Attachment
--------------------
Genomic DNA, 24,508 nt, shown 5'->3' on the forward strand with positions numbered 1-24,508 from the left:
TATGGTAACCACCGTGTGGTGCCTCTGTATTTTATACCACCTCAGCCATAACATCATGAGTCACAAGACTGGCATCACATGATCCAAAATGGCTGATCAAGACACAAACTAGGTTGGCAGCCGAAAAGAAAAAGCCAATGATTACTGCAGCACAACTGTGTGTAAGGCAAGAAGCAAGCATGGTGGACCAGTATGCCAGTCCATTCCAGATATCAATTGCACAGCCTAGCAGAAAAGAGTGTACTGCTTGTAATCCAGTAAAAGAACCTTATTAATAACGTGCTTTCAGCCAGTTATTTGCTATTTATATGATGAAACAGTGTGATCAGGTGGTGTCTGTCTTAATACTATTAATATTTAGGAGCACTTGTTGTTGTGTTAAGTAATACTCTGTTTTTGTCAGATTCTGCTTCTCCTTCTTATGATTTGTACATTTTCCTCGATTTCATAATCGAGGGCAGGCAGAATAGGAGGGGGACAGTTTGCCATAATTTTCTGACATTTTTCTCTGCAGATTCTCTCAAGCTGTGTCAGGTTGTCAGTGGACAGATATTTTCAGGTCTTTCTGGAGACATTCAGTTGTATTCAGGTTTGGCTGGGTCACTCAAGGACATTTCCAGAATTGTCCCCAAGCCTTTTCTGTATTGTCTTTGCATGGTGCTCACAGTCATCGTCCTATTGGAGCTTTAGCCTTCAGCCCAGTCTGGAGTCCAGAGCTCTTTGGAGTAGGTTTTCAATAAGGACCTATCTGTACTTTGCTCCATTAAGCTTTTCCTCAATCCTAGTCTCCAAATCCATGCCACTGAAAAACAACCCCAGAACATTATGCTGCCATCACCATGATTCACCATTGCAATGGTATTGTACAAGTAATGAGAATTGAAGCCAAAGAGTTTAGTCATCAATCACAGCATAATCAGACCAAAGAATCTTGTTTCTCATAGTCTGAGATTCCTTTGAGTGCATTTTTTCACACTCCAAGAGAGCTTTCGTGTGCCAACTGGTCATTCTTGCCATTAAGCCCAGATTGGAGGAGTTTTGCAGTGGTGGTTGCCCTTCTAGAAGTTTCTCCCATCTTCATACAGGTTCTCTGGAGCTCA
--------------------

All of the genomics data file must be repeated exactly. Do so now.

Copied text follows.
Genomic DNA, 24,508 nt, shown 5'->3' on the forward strand with positions numbered 1-24,508 from the left:
TATGGTAACCACCGTGTGGTGCCTCTGTATTTTATACCACCTCAGCCATAACATCATGAGTCACAAGACTGGCATCACATGATCCAAAATGGCTGATCAAGACACAAACTAGGTTGGCAGCCGAAAAGAAAAAGCCAATGATTACTGCAGCACAACTGTGTGTAAGGCAAGAAGCAAGCATGGTGGACCAGTATGCCAGTCCATTCCAGATATCAATTGCACAGCCTAGCAGAAAAGAGTGTACTGCTTGTAATCCAGTAAAAGAACCTTATTAATAACGTGCTTTCAGCCAGTTATTTGCTATTTATATGATGAAACAGTGTGATCAGGTGGTGTCTGTCTTAATACTATTAATATTTAGGAGCACTTGTTGTTGTGTTAAGTAATACTCTGTTTTTGTCAGATTCTGCTTCTCCTTCTTATGATTTGTACATTTTCCTCGATTTCATAATCGAGGGCAGGCAGAATAGGAGGGGGACAGTTTGCCATAATTTTCTGACATTTTTCTCTGCAGATTCTCTCAAGCTGTGTCAGGTTGTCAGTGGACAGATATTTTCAGGTCTTTCTGGAGACATTCAGTTGTATTCAGGTTTGGCTGGGTCACTCAAGGACATTTCCAGAATTGTCCCCAAGCCTTTTCTGTATTGTCTTTGCATGGTGCTCACAGTCATCGTCCTATTGGAGCTTTAGCCTTCAGCCCAGTCTGGAGTCCAGAGCTCTTTGGAGTAGGTTTTCAATAAGGACCTATCTGTACTTTGCTCCATTAAGCTTTTCCTCAATCCTAGTCTCCAAATCCATGCCACTGAAAAACAACCCCAGAACATTATGCTGCCATCACCATGATTCACCATTGCAATGGTATTGTACAAGTAATGAGAATTGAAGCCAAAGAGTTTAGTCATCAATCACAGCATAATCAGACCAAAGAATCTTGTTTCTCATAGTCTGAGATTCCTTTGAGTGCATTTTTTCACACTCCAAGAGAGCTTTCGTGTGCCAACTGGTCATTCTTGCCATTAAGCCCAGATTGGAGGAGTTTTGCAGTGGTGGTTGCCCTTCTAGAAGTTTCTCCCATCTTCATACAGGTTCTCTGGAGCTCA